The Orthodox Church is often referred to as a "traditional" church. Many people associate this description with food festivals, cultural clothing, and liturgical languages. In fact, there is a significant and crucial distinction between these aspects of culture and what we in the Orthodox Church refer to as "Holy Tradition."
Holy Tradition is the faith taught by our Lord Jesus to His disciples and passed down in the church from one generation to the next without change. It consists of the core tenets of faith that were preserved in the church primarily by their passing down to the leadership of the church through "Apostolic succession". One generation of leaders maintain and teach the faith, being sure to pass it down to the next generation without addition, subtraction or change.
Many coming from Protestant (especially evangelical) backgrounds believe that Tradition as described here stands in contrast to the Holy Bible, which they regard as the sole and supreme authority in doctrinal matters. In fact, however, the Bible itself speaks about Tradition many times. For example, St. Luke appeals to Tradition in writing his New Testament Gospel:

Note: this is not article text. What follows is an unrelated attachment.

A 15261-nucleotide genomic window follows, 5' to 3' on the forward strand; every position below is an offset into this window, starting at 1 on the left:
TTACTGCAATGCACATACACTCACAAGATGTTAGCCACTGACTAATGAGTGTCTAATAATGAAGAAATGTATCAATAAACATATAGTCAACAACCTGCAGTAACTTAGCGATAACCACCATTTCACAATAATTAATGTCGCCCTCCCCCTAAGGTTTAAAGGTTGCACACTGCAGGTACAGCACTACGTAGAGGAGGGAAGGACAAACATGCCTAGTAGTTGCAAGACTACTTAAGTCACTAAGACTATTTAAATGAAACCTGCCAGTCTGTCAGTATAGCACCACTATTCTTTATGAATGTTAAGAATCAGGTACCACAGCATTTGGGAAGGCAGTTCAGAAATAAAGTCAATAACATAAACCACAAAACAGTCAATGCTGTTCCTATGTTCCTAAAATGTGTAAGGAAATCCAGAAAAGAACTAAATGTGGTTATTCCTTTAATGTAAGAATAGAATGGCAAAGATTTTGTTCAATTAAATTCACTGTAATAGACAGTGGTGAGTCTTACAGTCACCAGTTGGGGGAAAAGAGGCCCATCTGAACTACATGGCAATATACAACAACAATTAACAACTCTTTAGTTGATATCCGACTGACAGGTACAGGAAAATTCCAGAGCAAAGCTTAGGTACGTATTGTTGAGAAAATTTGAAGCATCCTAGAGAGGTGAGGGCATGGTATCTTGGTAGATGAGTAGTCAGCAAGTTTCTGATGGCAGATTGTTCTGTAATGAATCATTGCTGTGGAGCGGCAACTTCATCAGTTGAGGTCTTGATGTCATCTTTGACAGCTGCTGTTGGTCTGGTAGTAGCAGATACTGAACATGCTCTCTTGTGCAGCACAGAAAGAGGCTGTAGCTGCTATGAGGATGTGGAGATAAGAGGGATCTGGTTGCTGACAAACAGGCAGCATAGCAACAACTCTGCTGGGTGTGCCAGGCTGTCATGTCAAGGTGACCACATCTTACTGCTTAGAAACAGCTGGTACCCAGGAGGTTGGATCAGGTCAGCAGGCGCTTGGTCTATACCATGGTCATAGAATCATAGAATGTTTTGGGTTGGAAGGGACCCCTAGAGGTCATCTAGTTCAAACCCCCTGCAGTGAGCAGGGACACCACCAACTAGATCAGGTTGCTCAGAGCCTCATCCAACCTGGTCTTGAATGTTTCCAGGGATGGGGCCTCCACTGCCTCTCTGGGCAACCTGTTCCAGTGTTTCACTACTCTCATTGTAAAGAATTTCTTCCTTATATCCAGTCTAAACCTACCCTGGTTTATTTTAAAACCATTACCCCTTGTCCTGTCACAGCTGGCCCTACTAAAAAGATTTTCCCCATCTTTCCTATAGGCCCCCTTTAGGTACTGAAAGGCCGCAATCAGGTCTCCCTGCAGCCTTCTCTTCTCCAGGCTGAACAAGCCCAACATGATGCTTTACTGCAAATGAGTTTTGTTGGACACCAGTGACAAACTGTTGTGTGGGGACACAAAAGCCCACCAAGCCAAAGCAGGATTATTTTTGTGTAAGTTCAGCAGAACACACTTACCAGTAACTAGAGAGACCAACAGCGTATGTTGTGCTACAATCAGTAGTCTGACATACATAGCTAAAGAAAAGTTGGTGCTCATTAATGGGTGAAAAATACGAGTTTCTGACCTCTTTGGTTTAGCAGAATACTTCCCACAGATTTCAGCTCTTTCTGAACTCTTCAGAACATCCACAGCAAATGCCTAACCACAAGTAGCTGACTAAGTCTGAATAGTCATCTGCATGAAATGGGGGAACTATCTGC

Inasmuch as many have taken in hand to set in order a narrative of those things which have been fulfilled among us, just as those who from the beginning were eyewitnesses and ministers of the word delivered them to us, it seemed good to me also, having had perfect understanding of all things from the very first, to write to you an orderly account, most excellent Theophilus, that you may know the certainty of those things in which you were instructed. (Lk 1:1-4)
We see here in this passage that St. Luke's desire is to write down the oral traditions the disciples of Christ have been teaching.
St. Paul also appeals to Holy Tradition when he says to the Thessalonians:
So then, brothers, stand firm, and cling to the traditions that you were taught by us, either by word of mouth or by our letter. 2 Thessalonians 2:15